Review of Genetic Engineering
Genes are extremely important because they are the basic building blocks of our bodies; they decide all the properties for organisms and build the proteins that help our bodies function. They determine specific human characteristics, such as height, hair colour and eye colour. These are hereditary, meaning they are passed on from one generation to another. Hereditary genes can also involve passing on genes that carry diseases such as Parkinson’s disease and cancer. Scientists are currently researching new techniques to try and eliminate genes with diseases and replace them with neutral genes; these techniques include gene therapy, genetic manipulation and cloning. I will briefly discuss how these methods are used, what are the benefits and the moral and ethical issues surrounding these techniques.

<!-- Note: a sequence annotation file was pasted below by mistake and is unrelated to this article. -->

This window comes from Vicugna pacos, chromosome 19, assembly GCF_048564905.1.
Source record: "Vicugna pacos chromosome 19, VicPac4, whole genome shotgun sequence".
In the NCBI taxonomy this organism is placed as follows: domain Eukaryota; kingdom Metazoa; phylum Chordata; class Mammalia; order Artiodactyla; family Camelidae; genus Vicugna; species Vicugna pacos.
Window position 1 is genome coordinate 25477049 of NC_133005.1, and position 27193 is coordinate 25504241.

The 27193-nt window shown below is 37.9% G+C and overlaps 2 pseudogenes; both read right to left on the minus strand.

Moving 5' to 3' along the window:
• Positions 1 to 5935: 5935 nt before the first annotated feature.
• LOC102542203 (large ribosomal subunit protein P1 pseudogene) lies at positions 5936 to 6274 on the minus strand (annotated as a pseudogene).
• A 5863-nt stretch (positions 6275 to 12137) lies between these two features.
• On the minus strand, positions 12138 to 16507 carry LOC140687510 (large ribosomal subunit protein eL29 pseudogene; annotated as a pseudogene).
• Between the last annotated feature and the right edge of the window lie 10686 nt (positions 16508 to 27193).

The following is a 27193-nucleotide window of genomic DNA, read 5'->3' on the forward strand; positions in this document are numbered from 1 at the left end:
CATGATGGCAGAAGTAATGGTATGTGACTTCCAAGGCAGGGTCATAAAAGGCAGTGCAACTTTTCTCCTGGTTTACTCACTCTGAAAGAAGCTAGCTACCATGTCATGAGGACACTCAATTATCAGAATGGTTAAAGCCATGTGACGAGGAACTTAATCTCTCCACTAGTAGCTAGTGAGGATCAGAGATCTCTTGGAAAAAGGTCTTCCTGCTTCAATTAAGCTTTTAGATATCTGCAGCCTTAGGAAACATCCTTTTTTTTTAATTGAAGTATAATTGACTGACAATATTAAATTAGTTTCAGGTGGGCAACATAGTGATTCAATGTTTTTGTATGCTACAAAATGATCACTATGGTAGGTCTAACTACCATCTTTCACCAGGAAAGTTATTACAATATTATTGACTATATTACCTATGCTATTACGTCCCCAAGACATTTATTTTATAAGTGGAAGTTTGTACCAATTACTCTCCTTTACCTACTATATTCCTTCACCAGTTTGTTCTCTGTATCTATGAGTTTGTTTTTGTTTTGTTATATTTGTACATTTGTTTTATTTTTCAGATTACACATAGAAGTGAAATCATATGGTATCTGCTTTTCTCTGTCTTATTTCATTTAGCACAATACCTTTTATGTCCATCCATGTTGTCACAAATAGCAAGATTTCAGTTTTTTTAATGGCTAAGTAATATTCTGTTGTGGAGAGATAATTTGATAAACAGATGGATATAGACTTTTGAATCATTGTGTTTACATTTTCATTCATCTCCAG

Gene therapy is a technique that uses neutral genes to try and treat or prevent diseases in the hope that in the future this technique may allow doctors to treat disorders without using drugs or surgery. Researching gene therapy has brought about new discoveries including introducing a new gene into the body to help fight a disease, replacing a mutate gene that causes disease with a neutral copy and inactivating a mutated gene. Even though gene therapy is a promising treatment option for a number of diseases, the technique still remains risky and is currently understudy to make sure that it will be safe and effective.. There are also a number of moral and ethical issues surrounding the subject including long-term effects on human health and the environment, human DNA and non-human DNA being blended and social, religious, personal and cultural consequences. Questions have arisen such as who will decide which traits are ‘normal’ and what constitutes as a disease? Will the high costs make the treatments only available to the wealthy? Could the use of gene therapy make society less accepting of people who are different? And...